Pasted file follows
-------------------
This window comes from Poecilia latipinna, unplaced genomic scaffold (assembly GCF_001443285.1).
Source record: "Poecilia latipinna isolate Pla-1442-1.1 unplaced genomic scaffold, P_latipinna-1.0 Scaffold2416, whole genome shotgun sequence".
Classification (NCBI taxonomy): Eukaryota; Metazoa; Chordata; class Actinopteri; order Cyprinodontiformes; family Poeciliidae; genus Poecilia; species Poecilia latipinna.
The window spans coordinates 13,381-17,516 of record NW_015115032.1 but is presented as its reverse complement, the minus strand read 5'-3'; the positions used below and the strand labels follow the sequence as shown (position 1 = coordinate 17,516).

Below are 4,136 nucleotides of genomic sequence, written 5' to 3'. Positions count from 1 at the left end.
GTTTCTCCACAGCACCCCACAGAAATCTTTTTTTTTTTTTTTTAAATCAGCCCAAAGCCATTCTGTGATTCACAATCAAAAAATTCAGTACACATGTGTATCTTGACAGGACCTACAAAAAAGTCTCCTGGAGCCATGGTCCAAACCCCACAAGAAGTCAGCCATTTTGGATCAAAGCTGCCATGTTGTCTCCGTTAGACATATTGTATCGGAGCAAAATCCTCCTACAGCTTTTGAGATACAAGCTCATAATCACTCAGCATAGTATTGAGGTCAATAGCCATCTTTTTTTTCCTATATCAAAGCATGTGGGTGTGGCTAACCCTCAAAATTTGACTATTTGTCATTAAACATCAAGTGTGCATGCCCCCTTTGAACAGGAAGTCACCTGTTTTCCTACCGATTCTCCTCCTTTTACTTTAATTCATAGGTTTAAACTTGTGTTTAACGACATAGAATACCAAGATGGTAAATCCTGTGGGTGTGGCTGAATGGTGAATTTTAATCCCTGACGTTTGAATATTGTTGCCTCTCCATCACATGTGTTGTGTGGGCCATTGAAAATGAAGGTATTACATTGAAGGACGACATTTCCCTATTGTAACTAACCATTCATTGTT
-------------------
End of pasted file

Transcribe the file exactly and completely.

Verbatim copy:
This window comes from Poecilia latipinna, unplaced genomic scaffold (assembly GCF_001443285.1).
Source record: "Poecilia latipinna isolate Pla-1442-1.1 unplaced genomic scaffold, P_latipinna-1.0 Scaffold2416, whole genome shotgun sequence".
Classification (NCBI taxonomy): Eukaryota; Metazoa; Chordata; class Actinopteri; order Cyprinodontiformes; family Poeciliidae; genus Poecilia; species Poecilia latipinna.
The window spans coordinates 13,381-17,516 of record NW_015115032.1 but is presented as its reverse complement, the minus strand read 5'-3'; the positions used below and the strand labels follow the sequence as shown (position 1 = coordinate 17,516).

Below are 4,136 nucleotides of genomic sequence, written 5' to 3'. Positions count from 1 at the left end.
GTTTCTCCACAGCACCCCACAGAAATCTTTTTTTTTTTTTTTTAAATCAGCCCAAAGCCATTCTGTGATTCACAATCAAAAAATTCAGTACACATGTGTATCTTGACAGGACCTACAAAAAAGTCTCCTGGAGCCATGGTCCAAACCCCACAAGAAGTCAGCCATTTTGGATCAAAGCTGCCATGTTGTCTCCGTTAGACATATTGTATCGGAGCAAAATCCTCCTACAGCTTTTGAGATACAAGCTCATAATCACTCAGCATAGTATTGAGGTCAATAGCCATCTTTTTTTTCCTATATCAAAGCATGTGGGTGTGGCTAACCCTCAAAATTTGACTATTTGTCATTAAACATCAAGTGTGCATGCCCCCTTTGAACAGGAAGTCACCTGTTTTCCTACCGATTCTCCTCCTTTTACTTTAATTCATAGGTTTAAACTTGTGTTTAACGACATAGAATACCAAGATGGTAAATCCTGTGGGTGTGGCTGAATGGTGAATTTTAATCCCTGACGTTTGAATATTGTTGCCTCTCCATCACATGTGTTGTGTGGGCCATTGAAAATGAAGGTATTACATTGAAGGACGACATTTCCCTATTGTAACTAACCATTCATTGTT